/boot/vmlinuz is a symlink, try 'ls /boot/vmlinuz' to see which kernel version is pointing; you can add another boot option too

Code:

image = /boot/vmlinuz-huge-smp-3.10.17-smp
root = /dev/sda2
label = Lnx31017
read-only

because huge version has fs driver compiled built-in, you don't need initrd, unless you have strange hardware

allend 12-28-2013 06:24 PM

My bet is that the /boot/vmlinuz symlink now points to the generic kernel vmlinuz-generic-smp-3.10.17-smp.

Change 'image = /boot/vmlinuz' to point to the huge kernel image and rerun lilo.

Bertman123 12-28-2013 08:31 PM

Quote:

Originally Posted by allend (Post 5088250)
My bet is that the /boot/vmlinuz symlink now points to the generic kernel vmlinuz-generic-smp-3.10.17-smp.

Change 'image = /boot/vmlinuz' to point to the huge kernel image and rerun lilo.

Is it either the generic kernel or the huge? I found the instructions to install the generic kernel, but does that mean I can not boot the huge? What happens if an update for the kernel comes out, or if I upgrade to another kernel? Do I need to stay to the generic kernel? I just want to know so as to not mess up my system.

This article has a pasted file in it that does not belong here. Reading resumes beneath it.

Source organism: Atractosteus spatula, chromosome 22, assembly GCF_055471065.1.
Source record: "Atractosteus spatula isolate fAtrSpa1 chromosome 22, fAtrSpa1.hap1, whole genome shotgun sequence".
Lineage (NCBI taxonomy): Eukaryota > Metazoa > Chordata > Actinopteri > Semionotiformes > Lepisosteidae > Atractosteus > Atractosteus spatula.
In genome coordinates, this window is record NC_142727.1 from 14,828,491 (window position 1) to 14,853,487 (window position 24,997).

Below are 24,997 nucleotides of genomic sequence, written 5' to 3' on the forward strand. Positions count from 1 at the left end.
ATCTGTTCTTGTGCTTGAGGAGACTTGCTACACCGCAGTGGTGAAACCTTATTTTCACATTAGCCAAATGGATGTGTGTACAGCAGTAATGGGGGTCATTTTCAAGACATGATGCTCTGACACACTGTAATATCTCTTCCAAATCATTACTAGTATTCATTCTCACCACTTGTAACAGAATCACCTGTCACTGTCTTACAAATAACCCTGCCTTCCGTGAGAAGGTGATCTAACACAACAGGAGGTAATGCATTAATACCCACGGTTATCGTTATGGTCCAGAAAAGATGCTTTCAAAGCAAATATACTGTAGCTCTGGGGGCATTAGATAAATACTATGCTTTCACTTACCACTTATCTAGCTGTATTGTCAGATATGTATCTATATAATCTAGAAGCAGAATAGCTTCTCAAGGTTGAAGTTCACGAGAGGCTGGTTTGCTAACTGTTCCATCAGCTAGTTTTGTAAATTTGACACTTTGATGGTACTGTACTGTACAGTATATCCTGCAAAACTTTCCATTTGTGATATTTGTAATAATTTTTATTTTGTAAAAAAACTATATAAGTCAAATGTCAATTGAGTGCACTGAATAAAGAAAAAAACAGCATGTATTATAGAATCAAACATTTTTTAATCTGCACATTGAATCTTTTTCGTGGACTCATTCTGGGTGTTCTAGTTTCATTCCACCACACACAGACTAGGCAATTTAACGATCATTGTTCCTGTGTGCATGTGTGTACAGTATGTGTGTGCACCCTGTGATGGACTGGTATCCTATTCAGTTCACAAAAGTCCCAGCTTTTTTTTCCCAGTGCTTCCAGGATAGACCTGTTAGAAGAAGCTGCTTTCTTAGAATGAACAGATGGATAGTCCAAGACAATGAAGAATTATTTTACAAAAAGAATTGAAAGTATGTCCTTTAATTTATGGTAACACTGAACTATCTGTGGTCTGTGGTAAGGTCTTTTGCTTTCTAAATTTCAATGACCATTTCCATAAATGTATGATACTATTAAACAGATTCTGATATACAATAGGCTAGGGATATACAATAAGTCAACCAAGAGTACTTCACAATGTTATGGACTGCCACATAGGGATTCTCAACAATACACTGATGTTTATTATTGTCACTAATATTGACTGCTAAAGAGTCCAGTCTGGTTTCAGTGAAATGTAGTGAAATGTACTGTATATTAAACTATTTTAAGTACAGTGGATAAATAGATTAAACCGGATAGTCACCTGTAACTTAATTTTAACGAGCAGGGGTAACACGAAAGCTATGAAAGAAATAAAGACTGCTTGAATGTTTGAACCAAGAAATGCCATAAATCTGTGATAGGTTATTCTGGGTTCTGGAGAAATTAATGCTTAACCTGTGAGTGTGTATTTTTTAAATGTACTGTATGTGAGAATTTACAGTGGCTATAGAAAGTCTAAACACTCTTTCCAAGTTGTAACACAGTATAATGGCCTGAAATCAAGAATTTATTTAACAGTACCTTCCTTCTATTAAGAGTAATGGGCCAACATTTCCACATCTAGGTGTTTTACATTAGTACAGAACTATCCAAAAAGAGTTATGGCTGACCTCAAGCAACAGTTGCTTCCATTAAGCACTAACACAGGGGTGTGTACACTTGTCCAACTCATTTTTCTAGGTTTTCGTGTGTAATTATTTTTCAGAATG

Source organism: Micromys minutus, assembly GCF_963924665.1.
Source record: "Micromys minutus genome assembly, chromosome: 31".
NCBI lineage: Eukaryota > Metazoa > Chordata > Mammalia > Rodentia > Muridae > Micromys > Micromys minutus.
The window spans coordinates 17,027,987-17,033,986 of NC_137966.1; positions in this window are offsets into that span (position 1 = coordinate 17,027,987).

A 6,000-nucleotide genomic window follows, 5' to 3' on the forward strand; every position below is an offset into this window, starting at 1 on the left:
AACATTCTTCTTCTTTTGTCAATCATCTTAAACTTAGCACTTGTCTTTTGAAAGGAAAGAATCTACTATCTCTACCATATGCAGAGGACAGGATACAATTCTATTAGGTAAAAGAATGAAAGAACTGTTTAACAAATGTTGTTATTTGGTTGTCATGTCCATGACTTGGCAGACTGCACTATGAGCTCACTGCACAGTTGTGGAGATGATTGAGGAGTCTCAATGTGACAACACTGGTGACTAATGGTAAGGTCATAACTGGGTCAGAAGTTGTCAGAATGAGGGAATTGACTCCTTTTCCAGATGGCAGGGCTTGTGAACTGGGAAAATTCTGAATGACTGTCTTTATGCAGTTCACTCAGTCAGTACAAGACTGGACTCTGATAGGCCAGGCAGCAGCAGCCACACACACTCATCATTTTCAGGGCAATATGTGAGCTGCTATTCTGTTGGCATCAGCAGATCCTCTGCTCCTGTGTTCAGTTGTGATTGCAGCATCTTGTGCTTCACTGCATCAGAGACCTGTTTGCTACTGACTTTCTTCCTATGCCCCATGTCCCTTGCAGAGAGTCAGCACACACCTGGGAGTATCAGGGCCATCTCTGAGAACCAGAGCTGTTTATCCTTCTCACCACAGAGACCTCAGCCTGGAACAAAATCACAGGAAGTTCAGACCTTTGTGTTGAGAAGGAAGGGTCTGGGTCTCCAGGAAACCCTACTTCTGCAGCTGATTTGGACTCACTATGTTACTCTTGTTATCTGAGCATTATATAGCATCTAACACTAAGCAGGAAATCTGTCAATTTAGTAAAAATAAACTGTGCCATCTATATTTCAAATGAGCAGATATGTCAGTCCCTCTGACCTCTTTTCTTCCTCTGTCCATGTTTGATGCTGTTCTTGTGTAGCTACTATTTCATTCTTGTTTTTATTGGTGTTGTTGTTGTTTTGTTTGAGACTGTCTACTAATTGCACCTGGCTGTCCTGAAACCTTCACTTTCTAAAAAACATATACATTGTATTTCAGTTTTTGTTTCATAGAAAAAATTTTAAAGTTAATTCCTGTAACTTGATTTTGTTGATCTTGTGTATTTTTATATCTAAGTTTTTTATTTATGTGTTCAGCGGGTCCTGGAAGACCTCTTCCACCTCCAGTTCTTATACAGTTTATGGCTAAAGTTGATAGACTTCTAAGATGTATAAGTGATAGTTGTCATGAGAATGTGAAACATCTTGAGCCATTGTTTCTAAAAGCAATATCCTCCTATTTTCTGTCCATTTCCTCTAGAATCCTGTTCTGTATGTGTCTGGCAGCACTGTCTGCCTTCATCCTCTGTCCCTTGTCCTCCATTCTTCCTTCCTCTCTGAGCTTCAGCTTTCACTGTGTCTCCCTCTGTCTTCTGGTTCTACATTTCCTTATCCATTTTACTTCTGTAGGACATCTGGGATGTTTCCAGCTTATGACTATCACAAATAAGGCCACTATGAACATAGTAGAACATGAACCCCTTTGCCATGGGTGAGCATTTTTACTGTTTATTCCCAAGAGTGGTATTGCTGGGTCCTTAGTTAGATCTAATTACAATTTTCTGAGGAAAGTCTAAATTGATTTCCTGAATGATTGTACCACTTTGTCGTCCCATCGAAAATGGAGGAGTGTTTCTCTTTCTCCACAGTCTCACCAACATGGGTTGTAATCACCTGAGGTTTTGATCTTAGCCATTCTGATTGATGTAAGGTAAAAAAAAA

TobiSGD 12-28-2013 08:51 PM

You don't need that symlink at all (and yes, a symlink can only point to one file). So just replace it in your lilo.conf with the actual names of the kernels. Which one you boot is up to you, you can decide at boot if you set up Lilo correctly.
For clarification, kernels in a release version of Slackware are very rarely updated (usually only if there is a serious security problem or a significant bug). But even if they are, you usually never update them, you install the new kernel side-by-side with the old one, so that you can actually test it before switching over.

Bertman123 12-29-2013 06:55 AM

Thanks, adding the name of the huge kernel worked and I can boot into both. More importantly I learned about inatalling generic kernels. Thanks for all of your help.

Bertman123 01-11-2014 03:17 PM

Update:

I did successfully install the generic kernel on my laptop. And only have one generic kernel installed. I then went to work on my HP tower that has an NVIDIA 6150 SE Video card. It was running slackware 14.0 64 bit and I also successfully installed the generic kernel on that too, but did not have the proprietary NVIDIA drivers installed. I was using the nouveau drivers.